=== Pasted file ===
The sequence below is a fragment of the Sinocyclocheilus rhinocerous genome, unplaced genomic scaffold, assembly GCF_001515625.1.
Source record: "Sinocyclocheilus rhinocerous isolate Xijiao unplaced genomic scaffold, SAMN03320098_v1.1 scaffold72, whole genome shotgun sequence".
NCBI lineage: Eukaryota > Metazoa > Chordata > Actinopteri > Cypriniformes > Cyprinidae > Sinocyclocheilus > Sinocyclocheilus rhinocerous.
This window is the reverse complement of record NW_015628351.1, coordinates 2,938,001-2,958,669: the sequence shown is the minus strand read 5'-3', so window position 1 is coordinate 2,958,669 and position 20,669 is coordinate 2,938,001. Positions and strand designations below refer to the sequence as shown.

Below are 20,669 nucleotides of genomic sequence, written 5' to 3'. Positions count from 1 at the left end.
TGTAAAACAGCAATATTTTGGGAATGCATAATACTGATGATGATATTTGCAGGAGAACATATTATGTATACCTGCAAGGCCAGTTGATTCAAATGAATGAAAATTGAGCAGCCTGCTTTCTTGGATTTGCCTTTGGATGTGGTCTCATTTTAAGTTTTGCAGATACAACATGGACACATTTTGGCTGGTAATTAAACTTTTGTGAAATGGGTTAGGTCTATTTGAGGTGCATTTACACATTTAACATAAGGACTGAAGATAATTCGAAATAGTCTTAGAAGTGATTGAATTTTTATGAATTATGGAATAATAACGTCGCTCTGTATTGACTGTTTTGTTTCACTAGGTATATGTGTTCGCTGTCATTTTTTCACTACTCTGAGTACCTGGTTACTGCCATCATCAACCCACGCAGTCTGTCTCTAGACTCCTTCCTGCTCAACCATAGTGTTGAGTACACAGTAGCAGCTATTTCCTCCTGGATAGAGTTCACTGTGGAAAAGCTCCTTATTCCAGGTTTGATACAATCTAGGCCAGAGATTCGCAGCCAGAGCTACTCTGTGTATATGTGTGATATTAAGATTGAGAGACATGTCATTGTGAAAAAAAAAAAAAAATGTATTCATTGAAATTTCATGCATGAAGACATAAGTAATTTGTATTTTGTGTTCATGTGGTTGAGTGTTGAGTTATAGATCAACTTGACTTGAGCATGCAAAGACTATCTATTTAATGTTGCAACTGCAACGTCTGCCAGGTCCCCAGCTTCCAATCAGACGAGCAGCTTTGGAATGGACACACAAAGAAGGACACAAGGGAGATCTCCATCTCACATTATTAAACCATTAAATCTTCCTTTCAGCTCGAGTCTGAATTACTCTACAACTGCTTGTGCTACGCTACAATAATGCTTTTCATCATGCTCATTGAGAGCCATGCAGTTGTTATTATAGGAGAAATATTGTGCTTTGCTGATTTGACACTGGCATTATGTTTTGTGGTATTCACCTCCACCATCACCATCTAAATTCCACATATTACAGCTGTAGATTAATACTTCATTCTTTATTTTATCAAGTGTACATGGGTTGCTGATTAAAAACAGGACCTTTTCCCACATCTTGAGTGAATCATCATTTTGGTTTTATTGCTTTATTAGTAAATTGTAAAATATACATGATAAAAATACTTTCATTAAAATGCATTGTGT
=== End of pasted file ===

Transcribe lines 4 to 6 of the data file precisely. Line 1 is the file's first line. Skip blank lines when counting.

This window is the reverse complement of record NW_015628351.1, coordinates 2,938,001-2,958,669: the sequence shown is the minus strand read 5'-3', so window position 1 is coordinate 2,958,669 and position 20,669 is coordinate 2,938,001. Positions and strand designations below refer to the sequence as shown.

Below are 20,669 nucleotides of genomic sequence, written 5' to 3'. Positions count from 1 at the left end.
TGTAAAACAGCAATATTTTGGGAATGCATAATACTGATGATGATATTTGCAGGAGAACATATTATGTATACCTGCAAGGCCAGTTGATTCAAATGAATGAAAATTGAGCAGCCTGCTTTCTTGGATTTGCCTTTGGATGTGGTCTCATTTTAAGTTTTGCAGATACAACATGGACACATTTTGGCTGGTAATTAAACTTTTGTGAAATGGGTTAGGTCTATTTGAGGTGCATTTACACATTTAACATAAGGACTGAAGATAATTCGAAATAGTCTTAGAAGTGATTGAATTTTTATGAATTATGGAATAATAACGTCGCTCTGTATTGACTGTTTTGTTTCACTAGGTATATGTGTTCGCTGTCATTTTTTCACTACTCTGAGTACCTGGTTACTGCCATCATCAACCCACGCAGTCTGTCTCTAGACTCCTTCCTGCTCAACCATAGTGTTGAGTACACAGTAGCAGCTATTTCCTCCTGGATAGAGTTCACTGTGGAAAAGCTCCTTATTCCAGGTTTGATACAATCTAGGCCAGAGATTCGCAGCCAGAGCTACTCTGTGTATATGTGTGATATTAAGATTGAGAGACATGTCATTGTGAAAAAAAAAAAAAAATGTATTCATTGAAATTTCATGCATGAAGACATAAGTAATTTGTATTTTGTGTTCATGTGGTTGAGTGTTGAGTTATAGATCAACTTGACTTGAGCATGCAAAGACTATCTATTTAATGTTGCAACTGCAACGTCTGCCAGGTCCCCAGCTTCCAATCAGACGAGCAGCTTTGGAATGGACACACAAAGAAGGACACAAGGGAGATCTCCATCTCACATTATTAAACCATTAAATCTTCCTTTCAGCTCGAGTCTGAATTACTCTACAACTGCTTGTGCTACGCTACAATAATGCTTTTCATCATGCTCATTGAGAGCCATGCAGTTGTTATTATAGGAGAAATATTGTGCTTTGCTGATTTGACACTGGCATTATGTTTTGTGGTATTCACCTCCACCATCACCATCTAAATTCCACATATTACAGCTGTAGATTAATACTTCATTCTTTATTTTATCAAGTGTACATGGGTTGCTGATTAAAAACAGGACCTTTTCCCACATCTTGAGTGAATCATCATTTTGGTTTTATTGCTTTATTAGTAAATTGTAAAATATACATGATAAAAATACTTTCATTAAAATGCATTGTGT